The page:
Kim and Park are the surnames of the protagonists. In South Korea, the surnames Kim and Park are relatively common. Director Bong has chosen these names with great care and precision to emphasize how widespread and “ordinary” the problem has grown in South Korea.
When the Kim siblings move in with the Parks, they take on English names. Ki-woo changes into Kevin, while Ki-Jeong turns into Jessica. The anglicized names not only impress the Park family, but they also reflect the changing culture of South Korea. American culture, lifestyle, and language have a strong influence on the country’s youth. It speaks o the necessity to break out from one’s origins to reach new heights.
Ki-Jeong is the only one who adopts and wears her given name, Jessica as if it were a second skin. Jessica embraces her new identity with zeal, while her brother, who has been christened Kevin by their new employers, is quite content with his birth name.
Her fate will finally punish her for fantasizing about a life that is far beyond her grasp. On the other hand, Director Bong sides with the Kims, offering them a glimmer of optimism for the future.
Cinephiles have spent a lot of time debating and discussing the famous couch sex scene. The incident was a real paraphrase of the term “parasite.” Even at their most private, most intimate moments, the Parks are not aware that their domestic help, the Kims, are keeping an eye on them. It demonstrates that employers are far more weak and susceptible than they realize. Also, the Parks never glance down; instead, they always look up. As a result, they are unable to comprehend the Kim family’s presence in their home.
As seen in the movie posters, a black band runs vertically across their eyes. The term “justice is blind” is a good way, to sum up, the movie. In the end, everyone had to pay the price for their wrongdoings and lies in some way. Regardless of their social standing, nobody is spared, thus giving the film a bleak but optimistic conclusion.
The first to infiltrate the Park family is Kim Ki-woo. When Mrs. Park suggests that she would need an art tutor soon, Ki-woo instructs his sister Kim Ki-Jung to pose as one. She does it convincingly, and as a result, she is hired by the Parks as well. They sing a song at the entrance before Ki-woo introduces her to Mrs. Park. This is a song that is often utilized in South Korea to assist students in retaining complex information. Ki-Jung had to perform the song to remember what she had been told so she wouldn’t contradict Ki-woo.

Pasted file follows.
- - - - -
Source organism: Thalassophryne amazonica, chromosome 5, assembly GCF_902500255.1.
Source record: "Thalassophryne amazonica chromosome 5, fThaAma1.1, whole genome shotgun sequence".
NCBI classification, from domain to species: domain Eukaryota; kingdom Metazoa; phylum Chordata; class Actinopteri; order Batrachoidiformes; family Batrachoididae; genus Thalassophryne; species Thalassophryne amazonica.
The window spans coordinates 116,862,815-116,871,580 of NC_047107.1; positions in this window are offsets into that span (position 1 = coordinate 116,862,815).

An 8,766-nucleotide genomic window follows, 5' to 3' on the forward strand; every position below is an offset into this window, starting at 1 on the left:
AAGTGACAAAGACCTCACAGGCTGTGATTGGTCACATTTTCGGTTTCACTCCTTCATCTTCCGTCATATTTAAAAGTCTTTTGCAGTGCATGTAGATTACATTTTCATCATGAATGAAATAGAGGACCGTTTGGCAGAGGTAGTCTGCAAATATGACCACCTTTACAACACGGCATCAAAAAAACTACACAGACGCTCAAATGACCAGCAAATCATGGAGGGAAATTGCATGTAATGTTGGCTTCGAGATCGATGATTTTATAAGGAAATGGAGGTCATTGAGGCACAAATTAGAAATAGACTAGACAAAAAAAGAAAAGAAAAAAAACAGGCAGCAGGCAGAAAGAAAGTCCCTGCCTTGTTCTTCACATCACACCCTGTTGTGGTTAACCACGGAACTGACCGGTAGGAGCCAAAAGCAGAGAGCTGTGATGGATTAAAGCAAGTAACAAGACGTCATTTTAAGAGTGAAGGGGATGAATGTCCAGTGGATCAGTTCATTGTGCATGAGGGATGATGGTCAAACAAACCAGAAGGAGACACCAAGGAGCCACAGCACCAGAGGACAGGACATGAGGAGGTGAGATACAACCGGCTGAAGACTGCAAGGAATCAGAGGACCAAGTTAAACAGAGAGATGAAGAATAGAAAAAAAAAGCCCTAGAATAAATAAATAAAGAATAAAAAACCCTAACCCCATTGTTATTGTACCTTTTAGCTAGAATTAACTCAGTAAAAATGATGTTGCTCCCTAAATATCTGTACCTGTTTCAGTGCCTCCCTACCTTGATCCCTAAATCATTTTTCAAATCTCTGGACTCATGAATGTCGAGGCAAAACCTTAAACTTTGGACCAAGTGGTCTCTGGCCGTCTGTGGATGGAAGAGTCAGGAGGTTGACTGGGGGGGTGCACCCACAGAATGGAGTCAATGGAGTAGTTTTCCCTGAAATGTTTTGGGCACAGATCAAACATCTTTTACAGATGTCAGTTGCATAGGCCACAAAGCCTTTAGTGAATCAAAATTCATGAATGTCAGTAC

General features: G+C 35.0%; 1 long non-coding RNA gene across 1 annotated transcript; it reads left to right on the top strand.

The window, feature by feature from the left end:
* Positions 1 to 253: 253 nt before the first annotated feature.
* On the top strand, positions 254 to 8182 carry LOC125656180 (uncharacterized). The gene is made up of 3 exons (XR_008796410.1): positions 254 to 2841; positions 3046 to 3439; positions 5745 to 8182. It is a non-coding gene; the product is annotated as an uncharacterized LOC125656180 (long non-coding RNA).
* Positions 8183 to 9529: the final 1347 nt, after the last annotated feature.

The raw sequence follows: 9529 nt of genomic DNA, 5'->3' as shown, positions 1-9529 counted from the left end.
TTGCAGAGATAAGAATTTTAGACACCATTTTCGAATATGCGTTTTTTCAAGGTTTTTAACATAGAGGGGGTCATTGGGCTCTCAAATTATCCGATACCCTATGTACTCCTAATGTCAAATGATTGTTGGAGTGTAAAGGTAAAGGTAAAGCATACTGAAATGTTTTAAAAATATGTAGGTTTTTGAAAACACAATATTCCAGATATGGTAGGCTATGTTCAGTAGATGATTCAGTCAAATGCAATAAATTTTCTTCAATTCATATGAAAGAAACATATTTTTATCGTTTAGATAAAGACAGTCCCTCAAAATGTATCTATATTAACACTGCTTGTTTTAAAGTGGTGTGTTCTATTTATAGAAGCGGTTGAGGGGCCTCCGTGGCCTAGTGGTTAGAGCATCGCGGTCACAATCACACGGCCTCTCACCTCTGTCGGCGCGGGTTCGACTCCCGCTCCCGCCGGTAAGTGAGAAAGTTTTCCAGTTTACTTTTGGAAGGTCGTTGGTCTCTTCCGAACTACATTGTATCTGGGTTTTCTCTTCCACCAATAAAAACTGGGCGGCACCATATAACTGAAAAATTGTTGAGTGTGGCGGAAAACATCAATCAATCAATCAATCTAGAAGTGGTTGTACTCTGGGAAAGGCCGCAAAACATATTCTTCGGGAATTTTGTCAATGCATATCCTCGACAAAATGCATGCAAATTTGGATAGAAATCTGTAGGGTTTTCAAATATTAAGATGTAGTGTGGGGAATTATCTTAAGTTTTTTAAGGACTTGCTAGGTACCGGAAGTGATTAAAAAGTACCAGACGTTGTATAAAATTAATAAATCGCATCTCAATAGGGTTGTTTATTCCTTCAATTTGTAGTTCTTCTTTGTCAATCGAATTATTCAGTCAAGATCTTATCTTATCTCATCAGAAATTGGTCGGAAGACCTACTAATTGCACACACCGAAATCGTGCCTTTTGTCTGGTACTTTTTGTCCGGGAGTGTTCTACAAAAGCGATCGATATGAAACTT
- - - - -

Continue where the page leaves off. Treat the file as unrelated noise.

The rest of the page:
The first housekeeper in the film is claimed to be allergic to peaches. Mr. Kim makes her cough and looks to have tuberculosis by feeding her peaches. As a result, Mrs. Park is obliged to fire here. But whence did Bong get the bizarre peach idea? The filmmaker once went on a trip with a friend who was allergic to peaches. Bong believed it was a prank because he had never experienced anything like that before. When someone threw a peach at Bong’s friend, though, he had an allergic reaction. Many years later, Bong recalled the incident and used it in the film.
The movie comprises approximately 480 visual effects shots, the majority of which, shockingly, originate from the beautiful house. The first floor and its private front yard were built on an empty outside lot, and the second floor was inserted through a green screen on top.
Meanwhile, the different extra floors were added one by one. According to Bong Joon-ho, if the house’s construction “isn’t perfect, the plot doesn’t function,” which necessitated the employment of special effects magic. Almost all of these special effects, however, are “invisible.”
It wasn’t a mistake if you discovered one particular continuity fault in Parasite. Or, at the very least, it wasn’t accidentally included in the film. As editor Yang Jin-mo pointed out in an interview, Ki-Jung consumes jerky, only to pause when she discovers it’s for the puppy.
When you hear the doorbell, we go to a wide shot of the family. She eats it with her left hand to her right hand, which is a slight continuity problem. This error, according to Yang, was not made by accident. They hid it in plain sight for the fans to find.
Most of us presume that the title: Parasite refers to the rich Park family and the needy Kim family. After all, the Kims enter the Parks’ home and deceive them into obtaining high-paying jobs. The director, on the other hand, explained that the word “parasite” had two meanings.
The Park family is a parasite, in addition to describing the impoverished sucking money from the wealthy. They utilize their money to exploit poor families with their cheap labor since they cannot wash dishes or clean their homes. In some ways, they, too, are social parasites.
Also Read: To All the Boys Vs The Kissing Booth– Which Netflix Rom-Com Is Better? Let’s Find Out!